China: Other Projects
On the upper reaches of the Min River, a tributary of the Yangtze in Sichuan province, a vital irrigation system known as Dujiangyan and its surrounding areas will be negatively impacted by the Zipingpu Dam project. For over 2,200 years, water flowing through Dujiangyan has supported populations and protected them from droughts and floods. With limited and sporadic amounts of water flowing through Dujiangyan due to the Zipingpu Dam upstream, downstream impacts are expected to be tremendous. In addition, at least 40,000 people have been displaced by the project. This project is being financed by the Japan Bank for International Cooperation and was completed in 2006.
Giant Dam May Have Triggered Sichuan Quake, The Wall Street Journal, February 6, 2009
Rising Tide: Dissent Slows China's Drive for Massive Dam Projects, The Wall Street Journal, December 19, 2007
Scenes From a River - Describes a journey along the Min River from Zipinpgu Dam to the river’s headwaters in Tibet, World Rivers Review, June 2006.
Min River Drying Up? - A series of dams and hydro projects on the Min River have caused one of the upper Yangtze River’s largest tributaries to run dry in places. Local residents and water experts are concerned that the 735-kilometer Min River could become permanently altered by dams built on its upper reaches which also threaten one of the world’s oldest irrigation systems downstream, Independent Online (South Africa), April 23, 2005.
Report on Resettlement at Zipingpu Dam - Chinese researcher Fan Xiao visited the communities resettled by Zipingpu Dam and found evidence of graft and corruption, violation of rights, and dissatisfaction with the amount of compensation given. Translated from Chinese by Kevin Li, 2005.
Development Disasters: Japanese-Funded Dam Projects in Asia - Published by International Rivers, Rivers Watch East and Southeast Asia and Friends of the Earth Japan. Features case studies of six Japanese-funded dam projects at various stages of implementation, including a case study on Zipingpu Dam, 2003.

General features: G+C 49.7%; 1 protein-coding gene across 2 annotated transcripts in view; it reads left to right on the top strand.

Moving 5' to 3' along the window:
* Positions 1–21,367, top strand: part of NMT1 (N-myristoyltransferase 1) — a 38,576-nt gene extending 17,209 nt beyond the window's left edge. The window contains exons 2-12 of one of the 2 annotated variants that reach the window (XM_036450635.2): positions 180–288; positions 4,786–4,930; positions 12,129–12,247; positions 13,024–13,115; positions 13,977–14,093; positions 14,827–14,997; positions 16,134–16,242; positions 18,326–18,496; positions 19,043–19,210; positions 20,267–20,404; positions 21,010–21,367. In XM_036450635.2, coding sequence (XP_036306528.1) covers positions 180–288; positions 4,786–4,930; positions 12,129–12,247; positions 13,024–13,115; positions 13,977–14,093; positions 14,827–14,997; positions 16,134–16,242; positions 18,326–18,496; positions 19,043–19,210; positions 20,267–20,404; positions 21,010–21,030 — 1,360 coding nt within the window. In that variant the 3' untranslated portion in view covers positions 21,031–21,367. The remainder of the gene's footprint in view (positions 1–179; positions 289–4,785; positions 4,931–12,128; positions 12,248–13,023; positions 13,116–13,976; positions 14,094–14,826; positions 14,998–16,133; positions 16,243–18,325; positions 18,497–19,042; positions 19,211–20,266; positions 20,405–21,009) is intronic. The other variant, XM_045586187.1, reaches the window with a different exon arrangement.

Dam the Consequences - Building yet another dam could threaten an ages-old engineering marvel in Sichuan and a key part of China’s heritage. But the project is going ahead as authorities smother public debate on its impact, Far Eastern Economic Review, July 2002.
For years, the sacred and holy Tibetan Megoe Tso Lake (also known as Mugecuo Lake) faced the threat of being dammed. For over a thousand years, this ecological wilderness has been a cultural and natural heritage site not only for local Tibetan and Chinese people, but for humanity as a whole. Megoe Tso Lake, together with nearby springs and pools, sustains more than 1,000 species of rare tropical plants and 2,000 varieties of animals and birds. Spiritual pilgrims, tourists, botanists and photographers from around the world visit the area every year and the lake has been a spiritual site since pre-Buddhist times. Damming the waters of this sacred lake for hydroelectric power would have seriously undermined the natural and cultural heritage of the area. In early November 2006, Ganzi Prefecture announced that it was scrapping plans for the dam due to the environmental impacts of the project.
Civil Society Rejects Greenwashing of Dams at World Water Forum - Ganzi Prefecture announced in early November it was scrapping a controversial dam project on the sacred Tibetan Megoe Tso Lake in western Sichuan Province of China. A spokesperson for the Ganzi Prefecture was quoted as saying that "although hydropower is clean energy, we are strongly against the impacts of this development on the environment", November 14, 2006.
Megoe Tso: The Damming of Tibet's Sacred Lake - This report by the Tibet Justice Center reviews the Chinese government’s plans to build a dam on eastern Tibet’s most sacred lake, Megoe Tso, April 2005.
Destroying a Natural Treasure in the Name of Progress, South China Morning Post, August 16, 2003